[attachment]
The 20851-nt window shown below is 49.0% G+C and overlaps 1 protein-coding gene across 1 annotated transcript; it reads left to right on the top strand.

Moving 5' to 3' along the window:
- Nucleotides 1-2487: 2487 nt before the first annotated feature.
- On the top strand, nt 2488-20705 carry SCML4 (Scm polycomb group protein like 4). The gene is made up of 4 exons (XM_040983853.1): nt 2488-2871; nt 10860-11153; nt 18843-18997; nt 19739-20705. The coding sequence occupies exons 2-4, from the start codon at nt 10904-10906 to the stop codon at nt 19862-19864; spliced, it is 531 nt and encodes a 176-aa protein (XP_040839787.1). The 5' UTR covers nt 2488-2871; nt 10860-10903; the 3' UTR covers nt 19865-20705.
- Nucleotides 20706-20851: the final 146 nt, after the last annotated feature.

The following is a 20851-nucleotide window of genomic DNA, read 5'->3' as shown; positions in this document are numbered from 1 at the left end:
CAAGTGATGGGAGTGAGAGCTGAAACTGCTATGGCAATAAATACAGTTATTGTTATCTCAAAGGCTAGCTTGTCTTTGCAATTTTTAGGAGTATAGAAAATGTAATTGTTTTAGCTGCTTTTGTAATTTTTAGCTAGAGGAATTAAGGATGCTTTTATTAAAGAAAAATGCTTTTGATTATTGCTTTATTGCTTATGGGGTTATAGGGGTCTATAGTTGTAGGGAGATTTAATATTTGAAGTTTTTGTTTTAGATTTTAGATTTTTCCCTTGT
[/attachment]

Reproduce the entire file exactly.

The 20851-nt window shown below is 49.0% G+C and overlaps 1 protein-coding gene across 1 annotated transcript; it reads left to right on the top strand.

Moving 5' to 3' along the window:
- Nucleotides 1-2487: 2487 nt before the first annotated feature.
- On the top strand, nt 2488-20705 carry SCML4 (Scm polycomb group protein like 4). The gene is made up of 4 exons (XM_040983853.1): nt 2488-2871; nt 10860-11153; nt 18843-18997; nt 19739-20705. The coding sequence occupies exons 2-4, from the start codon at nt 10904-10906 to the stop codon at nt 19862-19864; spliced, it is 531 nt and encodes a 176-aa protein (XP_040839787.1). The 5' UTR covers nt 2488-2871; nt 10860-10903; the 3' UTR covers nt 19865-20705.
- Nucleotides 20706-20851: the final 146 nt, after the last annotated feature.

The following is a 20851-nucleotide window of genomic DNA, read 5'->3' as shown; positions in this document are numbered from 1 at the left end:
CAAGTGATGGGAGTGAGAGCTGAAACTGCTATGGCAATAAATACAGTTATTGTTATCTCAAAGGCTAGCTTGTCTTTGCAATTTTTAGGAGTATAGAAAATGTAATTGTTTTAGCTGCTTTTGTAATTTTTAGCTAGAGGAATTAAGGATGCTTTTATTAAAGAAAAATGCTTTTGATTATTGCTTTATTGCTTATGGGGTTATAGGGGTCTATAGTTGTAGGGAGATTTAATATTTGAAGTTTTTGTTTTAGATTTTAGATTTTTCCCTTGT